through arbitrage relations, to the short-term interest rates most directly a¬ected by central-
bank actions; but it is the expected future path of short-term rates over coming months and
even years that should matter for the determination of these other asset prices, rather than
the current level of short-term rates by itself.8

Thus the ability of central banks to in¬‚uence expenditure, and hence pricing, decisions is
critically dependent upon their ability to in¬‚uence market expectations regarding the future
path of overnight interest rates, and not merely their current level. Better information on

An e¬ect of the same kind is obtained in the basic “neo-Wicksellian” model developed in chapter 4,
insofar as the short-run real rate of interest determines not the absolute level of desired private-sector
expenditure, but rather the current level relative to the expected future level of expenditure, as a result of
an Euler equation for the optimal timing of expenditure. Expected future expenditure, relative to expected
expenditure even farther in the future, similarly depends upon expected future short rates, and so on for
expectations regarding the still farther future.

the part of market participants about central-bank actions and intentions should increase
the degree to which central-bank policy decisions can actually a¬ect these expectations, and
so increase the e¬ectiveness of monetary stabilization policy. Insofar as the signi¬cance of
current developments for future policy are clear to the private sector, markets can to a
large extent “do the central bank™s work for it,” in that the actual changes in overnight
rates required to achieve the desired changes in incentives can be much more modest when
expected future rates move as well.9
An obvious consequence of the importance of managing expectations is that a transpar-
ent central-bank decisionmaking process is highly desirable. This has come to be widely
accepted by central bankers over the past decade. (See Blinder et al., 2001, for a detailed
and authoritative discussion.) But it is sometimes supposed that the most crucial issues are
ones such as the frequency of press releases or the promptness and detail with which the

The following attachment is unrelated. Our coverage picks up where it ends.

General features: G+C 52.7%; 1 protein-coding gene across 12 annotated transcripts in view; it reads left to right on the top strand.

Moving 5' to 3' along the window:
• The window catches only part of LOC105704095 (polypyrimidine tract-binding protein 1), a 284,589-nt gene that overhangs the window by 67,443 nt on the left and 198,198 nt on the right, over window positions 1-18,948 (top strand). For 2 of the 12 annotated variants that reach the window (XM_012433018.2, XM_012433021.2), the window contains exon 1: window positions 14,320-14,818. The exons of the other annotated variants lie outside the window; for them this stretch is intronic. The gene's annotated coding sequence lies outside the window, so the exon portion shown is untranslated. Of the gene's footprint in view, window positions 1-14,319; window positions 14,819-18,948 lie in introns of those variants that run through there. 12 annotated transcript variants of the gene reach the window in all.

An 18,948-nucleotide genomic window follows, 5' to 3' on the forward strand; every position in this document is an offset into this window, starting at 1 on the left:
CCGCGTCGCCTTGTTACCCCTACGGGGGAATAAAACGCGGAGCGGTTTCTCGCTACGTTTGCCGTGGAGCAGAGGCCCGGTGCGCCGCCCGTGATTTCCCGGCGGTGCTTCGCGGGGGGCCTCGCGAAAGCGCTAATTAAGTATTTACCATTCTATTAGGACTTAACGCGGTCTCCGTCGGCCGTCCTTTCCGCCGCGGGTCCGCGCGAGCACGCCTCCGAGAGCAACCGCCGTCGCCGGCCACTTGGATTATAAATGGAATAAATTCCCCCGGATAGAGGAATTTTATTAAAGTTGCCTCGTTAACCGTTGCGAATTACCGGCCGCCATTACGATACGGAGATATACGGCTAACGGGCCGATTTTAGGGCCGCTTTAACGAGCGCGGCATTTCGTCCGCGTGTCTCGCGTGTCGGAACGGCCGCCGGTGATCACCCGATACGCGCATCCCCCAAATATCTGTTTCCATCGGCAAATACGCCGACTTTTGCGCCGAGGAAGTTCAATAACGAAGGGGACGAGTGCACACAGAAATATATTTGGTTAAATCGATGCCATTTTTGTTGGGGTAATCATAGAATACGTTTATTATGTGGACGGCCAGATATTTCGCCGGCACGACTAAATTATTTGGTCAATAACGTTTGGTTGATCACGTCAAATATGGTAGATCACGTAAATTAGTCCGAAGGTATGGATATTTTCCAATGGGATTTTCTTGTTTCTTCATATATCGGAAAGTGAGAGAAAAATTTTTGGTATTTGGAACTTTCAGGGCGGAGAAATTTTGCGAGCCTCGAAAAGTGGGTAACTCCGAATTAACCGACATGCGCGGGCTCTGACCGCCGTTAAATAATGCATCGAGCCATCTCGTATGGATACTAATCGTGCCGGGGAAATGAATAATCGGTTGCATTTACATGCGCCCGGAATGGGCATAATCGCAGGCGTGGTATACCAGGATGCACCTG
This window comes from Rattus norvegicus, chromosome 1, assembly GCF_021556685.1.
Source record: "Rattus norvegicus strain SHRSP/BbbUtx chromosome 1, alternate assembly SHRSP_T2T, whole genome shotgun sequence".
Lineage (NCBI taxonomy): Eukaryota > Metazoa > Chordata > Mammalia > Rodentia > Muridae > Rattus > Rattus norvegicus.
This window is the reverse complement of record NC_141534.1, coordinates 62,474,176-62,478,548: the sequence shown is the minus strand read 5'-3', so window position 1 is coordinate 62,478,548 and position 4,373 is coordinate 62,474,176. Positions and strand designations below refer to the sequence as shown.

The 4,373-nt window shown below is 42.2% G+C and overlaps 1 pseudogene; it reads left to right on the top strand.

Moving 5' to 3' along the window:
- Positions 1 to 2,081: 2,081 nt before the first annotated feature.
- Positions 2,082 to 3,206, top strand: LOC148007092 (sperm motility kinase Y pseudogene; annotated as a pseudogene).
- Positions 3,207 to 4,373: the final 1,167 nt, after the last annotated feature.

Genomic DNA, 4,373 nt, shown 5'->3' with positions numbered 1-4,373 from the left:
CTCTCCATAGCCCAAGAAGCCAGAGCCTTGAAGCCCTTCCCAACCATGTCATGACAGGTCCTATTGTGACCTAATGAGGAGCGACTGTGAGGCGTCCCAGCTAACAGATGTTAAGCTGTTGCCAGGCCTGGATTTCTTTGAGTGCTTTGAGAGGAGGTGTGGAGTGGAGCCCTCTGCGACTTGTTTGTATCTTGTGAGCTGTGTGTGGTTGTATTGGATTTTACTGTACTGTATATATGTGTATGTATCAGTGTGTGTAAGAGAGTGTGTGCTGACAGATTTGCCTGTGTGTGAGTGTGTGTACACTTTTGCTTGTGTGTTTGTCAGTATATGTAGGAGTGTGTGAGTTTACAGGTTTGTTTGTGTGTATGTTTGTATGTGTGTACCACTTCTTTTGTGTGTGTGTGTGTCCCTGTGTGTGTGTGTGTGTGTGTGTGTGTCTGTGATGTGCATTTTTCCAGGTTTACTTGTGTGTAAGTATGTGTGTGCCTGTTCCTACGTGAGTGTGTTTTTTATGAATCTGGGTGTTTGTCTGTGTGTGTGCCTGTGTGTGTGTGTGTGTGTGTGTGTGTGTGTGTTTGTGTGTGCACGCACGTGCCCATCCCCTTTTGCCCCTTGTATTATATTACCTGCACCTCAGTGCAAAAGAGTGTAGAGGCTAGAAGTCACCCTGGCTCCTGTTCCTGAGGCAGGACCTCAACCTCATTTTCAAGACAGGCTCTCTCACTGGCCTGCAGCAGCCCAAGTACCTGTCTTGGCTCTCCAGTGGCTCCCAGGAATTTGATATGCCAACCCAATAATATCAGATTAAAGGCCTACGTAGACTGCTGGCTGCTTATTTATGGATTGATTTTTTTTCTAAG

minutes of policy deliberations are published. Instead, from the perspective suggested here,
what is important is not so much that the central bank™s deliberations themselves be public,
as that the bank give clear signals about what the public should expect it to do in the future.
The public needs to have as clear as possible an understanding of the rule that the central
bank follows in deciding what it does. Inevitably, the best way to communicate about this
will be by o¬ering the public an explanation of the decisions that have already been made;
the bank itself would probably not be able to describe how it might act in all conceivable
circumstances, most of which will never arise.
Some good practical examples of communication with the public about the central bank™s
policy commitments are provided by the In¬‚ation Reports of the leading in¬‚ation-targeting
banks. These reports do not pretend to give a blow-by-blow account of the deliberations by
There is evidence that this is already happening, as a result both of greater sophistication on the part
of ¬nancial markets and greater transparency on the part of central banks, the two developing in a sort of
symbiosis with one another. Blinder et al. (2001, p. 8) argue that in the period from early 1996 through the
middle of 1999, one could observe the U.S. bond market moving in response to macroeconomic developments
that helped to stabilize the economy, despite relatively little change in the level of the federal funds rate, and
suggest that this re¬‚ected an improvement in the bond market™s ability to forecast Fed actions before they
occur. Statistical evidence of increased forecastability of Fed policy by the markets is provided by Lange et
al. (2001), who show that the ability of Treasury bill yields to predict changes in the federal funds rate some
months in advance has increased since the late 1980s.

which the central bank reached the position that it has determined to announce; but they do
explain the analysis that justi¬es the position that has been reached. This analysis provides
information about the bank™s systematic approach to policy by illustrating its application
to the concrete circumstances that have arisen since the last report; and it provides infor-
mation about how conditions are likely to develop in the future through explicit discussion